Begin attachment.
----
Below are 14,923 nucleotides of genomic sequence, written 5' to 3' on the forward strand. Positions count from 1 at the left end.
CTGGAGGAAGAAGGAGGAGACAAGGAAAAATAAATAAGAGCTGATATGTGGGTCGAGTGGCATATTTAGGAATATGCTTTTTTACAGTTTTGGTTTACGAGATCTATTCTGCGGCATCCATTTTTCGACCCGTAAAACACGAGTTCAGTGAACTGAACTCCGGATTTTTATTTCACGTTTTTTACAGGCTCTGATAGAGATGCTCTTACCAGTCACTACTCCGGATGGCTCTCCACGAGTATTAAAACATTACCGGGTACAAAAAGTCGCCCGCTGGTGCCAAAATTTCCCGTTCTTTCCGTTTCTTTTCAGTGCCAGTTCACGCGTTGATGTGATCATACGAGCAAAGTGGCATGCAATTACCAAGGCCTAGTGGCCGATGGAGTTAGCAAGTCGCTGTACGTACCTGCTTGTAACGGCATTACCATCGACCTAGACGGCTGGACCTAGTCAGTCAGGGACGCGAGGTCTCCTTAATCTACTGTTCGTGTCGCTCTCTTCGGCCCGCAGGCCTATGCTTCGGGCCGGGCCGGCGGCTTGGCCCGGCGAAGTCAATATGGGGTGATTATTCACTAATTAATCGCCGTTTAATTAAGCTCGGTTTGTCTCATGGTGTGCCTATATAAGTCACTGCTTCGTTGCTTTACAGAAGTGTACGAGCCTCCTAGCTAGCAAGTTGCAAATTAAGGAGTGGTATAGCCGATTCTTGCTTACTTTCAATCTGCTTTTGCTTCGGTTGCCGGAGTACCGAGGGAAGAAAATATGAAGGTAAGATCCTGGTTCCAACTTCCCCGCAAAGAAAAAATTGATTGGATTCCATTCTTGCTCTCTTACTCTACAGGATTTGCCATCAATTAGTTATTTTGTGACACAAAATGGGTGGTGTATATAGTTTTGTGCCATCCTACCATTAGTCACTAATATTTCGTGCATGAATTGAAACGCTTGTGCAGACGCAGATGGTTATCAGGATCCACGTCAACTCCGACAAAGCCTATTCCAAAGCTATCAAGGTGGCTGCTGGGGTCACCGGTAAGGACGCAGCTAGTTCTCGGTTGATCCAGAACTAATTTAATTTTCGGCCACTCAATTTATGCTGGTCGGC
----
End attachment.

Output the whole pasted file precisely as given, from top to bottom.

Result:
Below are 14,923 nucleotides of genomic sequence, written 5' to 3' on the forward strand. Positions count from 1 at the left end.
CTGGAGGAAGAAGGAGGAGACAAGGAAAAATAAATAAGAGCTGATATGTGGGTCGAGTGGCATATTTAGGAATATGCTTTTTTACAGTTTTGGTTTACGAGATCTATTCTGCGGCATCCATTTTTCGACCCGTAAAACACGAGTTCAGTGAACTGAACTCCGGATTTTTATTTCACGTTTTTTACAGGCTCTGATAGAGATGCTCTTACCAGTCACTACTCCGGATGGCTCTCCACGAGTATTAAAACATTACCGGGTACAAAAAGTCGCCCGCTGGTGCCAAAATTTCCCGTTCTTTCCGTTTCTTTTCAGTGCCAGTTCACGCGTTGATGTGATCATACGAGCAAAGTGGCATGCAATTACCAAGGCCTAGTGGCCGATGGAGTTAGCAAGTCGCTGTACGTACCTGCTTGTAACGGCATTACCATCGACCTAGACGGCTGGACCTAGTCAGTCAGGGACGCGAGGTCTCCTTAATCTACTGTTCGTGTCGCTCTCTTCGGCCCGCAGGCCTATGCTTCGGGCCGGGCCGGCGGCTTGGCCCGGCGAAGTCAATATGGGGTGATTATTCACTAATTAATCGCCGTTTAATTAAGCTCGGTTTGTCTCATGGTGTGCCTATATAAGTCACTGCTTCGTTGCTTTACAGAAGTGTACGAGCCTCCTAGCTAGCAAGTTGCAAATTAAGGAGTGGTATAGCCGATTCTTGCTTACTTTCAATCTGCTTTTGCTTCGGTTGCCGGAGTACCGAGGGAAGAAAATATGAAGGTAAGATCCTGGTTCCAACTTCCCCGCAAAGAAAAAATTGATTGGATTCCATTCTTGCTCTCTTACTCTACAGGATTTGCCATCAATTAGTTATTTTGTGACACAAAATGGGTGGTGTATATAGTTTTGTGCCATCCTACCATTAGTCACTAATATTTCGTGCATGAATTGAAACGCTTGTGCAGACGCAGATGGTTATCAGGATCCACGTCAACTCCGACAAAGCCTATTCCAAAGCTATCAAGGTGGCTGCTGGGGTCACCGGTAAGGACGCAGCTAGTTCTCGGTTGATCCAGAACTAATTTAATTTTCGGCCACTCAATTTATGCTGGTCGGC